Mico’s Garden Update – Tomatoes

When winter storms are still threatening the northeast, Mico gets planting.  Nurturing seeds indoors through the cold final months of winter and early spring ensures that Mico will have ripe tomatoes by mid-July.  The first and most exciting stage is germination. Will the seeds take or won’t they? 


Mico’s always do, of course.  He is a farming wizard.  Years ago, I came home from college to see a large tree in front of the house that I hadn’t noticed before.  It was a thriving chestnut tree.  I asked my Dad where it came from.  He said, in his typical modest fashion, “I threw a chestnut in the ground and the tree grew.” Huh.  I’m not sure that works for everyone.

Back to the tomatoes – Mico’s methods are proven.  Year after year, Mico has an incredible tomato harvest.  He collects so many tomatoes from his productive garden that even after giving loads away, Mico has enough tomatoes to store in 100 bottles or more!

tomato sauce
Mico’s bottled tomatoes

What are his secrets?  Here are a few:

  1. He starts with good seeds. Mico saves his seeds year after year so that each season’s tomato crop builds on the success of prior seasons.  Each February, he takes the seeds he saved from last year’s harvest and plants them in small planters.
  2. He gives them a wrap. Mico adds water and covers the planters with plastic wrap. The plastic wrap keeps the seeds moist, critical for germination.
  3. He boiler plates them. Because the seeds need some heat to get them going, Mico places the planters on his boiler in the basement!  That’s right, his boiler in the basement.  Warmth is another key ingredient for germination.
  4. He sips some coffee. The next step is waiting. I’m sure Mico is tinkering with other plants while he checks on his seeds and waits, but I like to picture him sitting in his chair with a cup of coffee and the newspaper.  Mico’s seeds typically germinate in 4-5 days.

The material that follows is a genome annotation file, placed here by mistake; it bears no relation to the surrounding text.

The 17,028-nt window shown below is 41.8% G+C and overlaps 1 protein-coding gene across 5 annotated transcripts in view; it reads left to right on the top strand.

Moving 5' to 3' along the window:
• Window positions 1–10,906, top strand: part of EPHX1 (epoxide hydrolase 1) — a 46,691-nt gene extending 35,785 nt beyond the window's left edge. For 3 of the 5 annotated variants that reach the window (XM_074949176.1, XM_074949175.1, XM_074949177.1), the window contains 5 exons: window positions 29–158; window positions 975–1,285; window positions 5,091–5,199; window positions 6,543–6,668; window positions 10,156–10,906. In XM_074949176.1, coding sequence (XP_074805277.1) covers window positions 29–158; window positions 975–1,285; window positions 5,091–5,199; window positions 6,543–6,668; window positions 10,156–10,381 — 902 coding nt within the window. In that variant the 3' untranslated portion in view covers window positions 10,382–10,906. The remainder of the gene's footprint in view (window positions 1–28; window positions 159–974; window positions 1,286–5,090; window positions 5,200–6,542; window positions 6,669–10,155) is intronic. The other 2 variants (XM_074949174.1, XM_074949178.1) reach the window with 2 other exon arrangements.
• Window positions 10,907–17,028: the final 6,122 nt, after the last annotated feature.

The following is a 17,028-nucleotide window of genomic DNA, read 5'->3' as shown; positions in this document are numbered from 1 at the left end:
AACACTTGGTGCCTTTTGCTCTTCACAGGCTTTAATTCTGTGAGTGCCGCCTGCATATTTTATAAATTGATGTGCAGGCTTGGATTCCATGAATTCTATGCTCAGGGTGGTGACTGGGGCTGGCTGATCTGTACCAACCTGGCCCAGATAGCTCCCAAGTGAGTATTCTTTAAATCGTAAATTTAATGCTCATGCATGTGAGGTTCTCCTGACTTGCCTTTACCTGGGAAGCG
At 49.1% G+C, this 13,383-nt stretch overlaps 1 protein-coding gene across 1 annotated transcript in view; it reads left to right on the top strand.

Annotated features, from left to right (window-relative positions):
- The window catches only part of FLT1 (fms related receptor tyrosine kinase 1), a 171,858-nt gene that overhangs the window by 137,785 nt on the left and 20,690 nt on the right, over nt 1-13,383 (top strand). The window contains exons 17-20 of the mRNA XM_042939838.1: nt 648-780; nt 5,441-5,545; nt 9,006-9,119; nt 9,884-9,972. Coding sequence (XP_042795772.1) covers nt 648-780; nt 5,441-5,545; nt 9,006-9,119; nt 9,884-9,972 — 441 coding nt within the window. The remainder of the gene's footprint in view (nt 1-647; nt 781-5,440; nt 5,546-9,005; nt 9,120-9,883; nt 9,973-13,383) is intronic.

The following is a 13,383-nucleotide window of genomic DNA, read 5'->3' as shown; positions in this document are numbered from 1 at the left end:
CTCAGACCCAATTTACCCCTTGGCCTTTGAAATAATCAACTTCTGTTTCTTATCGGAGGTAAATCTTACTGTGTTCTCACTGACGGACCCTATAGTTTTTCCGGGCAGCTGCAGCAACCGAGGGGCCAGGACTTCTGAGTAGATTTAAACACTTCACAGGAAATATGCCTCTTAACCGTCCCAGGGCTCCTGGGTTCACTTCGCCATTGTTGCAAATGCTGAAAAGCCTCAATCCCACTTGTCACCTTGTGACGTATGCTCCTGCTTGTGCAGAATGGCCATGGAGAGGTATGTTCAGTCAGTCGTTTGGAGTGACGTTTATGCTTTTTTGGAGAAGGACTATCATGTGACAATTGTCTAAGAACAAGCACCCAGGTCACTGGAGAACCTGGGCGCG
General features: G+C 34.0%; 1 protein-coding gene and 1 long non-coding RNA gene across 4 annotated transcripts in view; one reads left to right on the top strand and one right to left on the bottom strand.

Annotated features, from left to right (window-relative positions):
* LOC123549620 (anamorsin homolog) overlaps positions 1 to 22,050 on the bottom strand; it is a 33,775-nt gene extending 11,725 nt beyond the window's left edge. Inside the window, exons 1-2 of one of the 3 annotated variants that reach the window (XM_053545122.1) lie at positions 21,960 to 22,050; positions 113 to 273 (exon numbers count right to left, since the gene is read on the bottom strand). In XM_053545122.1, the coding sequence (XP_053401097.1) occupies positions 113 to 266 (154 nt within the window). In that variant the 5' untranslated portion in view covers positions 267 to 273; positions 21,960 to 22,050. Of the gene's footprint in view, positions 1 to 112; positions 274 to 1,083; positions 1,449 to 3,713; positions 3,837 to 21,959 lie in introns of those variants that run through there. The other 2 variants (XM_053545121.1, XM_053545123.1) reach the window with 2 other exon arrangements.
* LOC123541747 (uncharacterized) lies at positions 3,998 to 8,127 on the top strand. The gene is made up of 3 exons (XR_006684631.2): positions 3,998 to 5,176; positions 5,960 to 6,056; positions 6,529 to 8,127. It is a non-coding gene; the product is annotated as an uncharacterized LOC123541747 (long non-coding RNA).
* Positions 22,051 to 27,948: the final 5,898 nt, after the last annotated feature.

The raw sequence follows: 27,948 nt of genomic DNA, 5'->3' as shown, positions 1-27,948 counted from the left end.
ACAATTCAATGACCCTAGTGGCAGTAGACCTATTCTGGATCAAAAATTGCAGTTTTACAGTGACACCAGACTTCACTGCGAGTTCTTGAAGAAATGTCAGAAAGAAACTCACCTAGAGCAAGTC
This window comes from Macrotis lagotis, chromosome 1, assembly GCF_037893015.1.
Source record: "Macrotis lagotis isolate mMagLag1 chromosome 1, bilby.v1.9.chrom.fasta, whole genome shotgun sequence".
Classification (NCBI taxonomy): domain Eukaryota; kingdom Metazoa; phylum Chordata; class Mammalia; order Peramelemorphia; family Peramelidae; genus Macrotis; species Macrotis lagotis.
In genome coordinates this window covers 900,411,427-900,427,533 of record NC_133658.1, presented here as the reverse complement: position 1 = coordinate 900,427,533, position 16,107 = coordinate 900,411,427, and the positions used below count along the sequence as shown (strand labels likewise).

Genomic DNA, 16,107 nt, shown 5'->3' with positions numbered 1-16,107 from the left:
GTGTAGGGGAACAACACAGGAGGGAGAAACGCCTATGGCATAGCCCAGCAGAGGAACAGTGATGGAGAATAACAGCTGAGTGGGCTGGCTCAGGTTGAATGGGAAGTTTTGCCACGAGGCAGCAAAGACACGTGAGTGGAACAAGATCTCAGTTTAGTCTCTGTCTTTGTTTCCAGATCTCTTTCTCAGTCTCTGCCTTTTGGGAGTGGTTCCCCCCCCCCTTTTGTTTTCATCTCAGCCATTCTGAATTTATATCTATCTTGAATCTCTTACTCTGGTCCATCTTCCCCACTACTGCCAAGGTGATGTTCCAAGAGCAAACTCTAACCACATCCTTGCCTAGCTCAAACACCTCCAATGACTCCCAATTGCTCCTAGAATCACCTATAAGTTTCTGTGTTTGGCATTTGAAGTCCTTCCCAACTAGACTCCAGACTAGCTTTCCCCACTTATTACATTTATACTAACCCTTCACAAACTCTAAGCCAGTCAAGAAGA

5. He chases the sun. Now comes the hard part. Once the seeds have sprouted, it’s time to get them off the boiler and into the light. Mico moves the planters from room to room in his house to wherever the sun is strongest.  He may move the planters several times a day to maximize light exposure.

Right now, most of Mico’s tomato seedlings are about 2 weeks old and 4 inches high.  He also has one tomato plant that germinated in January and is now over a foot tall and has a few baby tomatoes!  Looks like Mico might have some tomatoes earlier than usual this year.

Mico’s tomato buds on March 7, photo by Luisita

Did you start your seedlings yet?  What are you planting? I would love to hear your garden updates.  Drop me a line or comment below.

3 Comments Add yours

  1. Alex Friedman says:

    I am always amazed by folks who can actually grow real food. The fruits and vegetables that you and Adam serve are amazing. I can’t believe you guys grew them! I see now that you the best teacher!

    Liked by 1 person

    1. Mary says:

      Thanks Alex! Adam is the gardener and has learned a lot from my Dad. I’m the supporter and documentarian :). Thanks for reading my posts! -Mary


Leave a Reply

Fill in your details below or click an icon to log in:

WordPress.com Logo

You are commenting using your WordPress.com account. Log Out /  Change )

Google photo

You are commenting using your Google account. Log Out /  Change )

Twitter picture

You are commenting using your Twitter account. Log Out /  Change )

Facebook photo

You are commenting using your Facebook account. Log Out /  Change )

Connecting to %s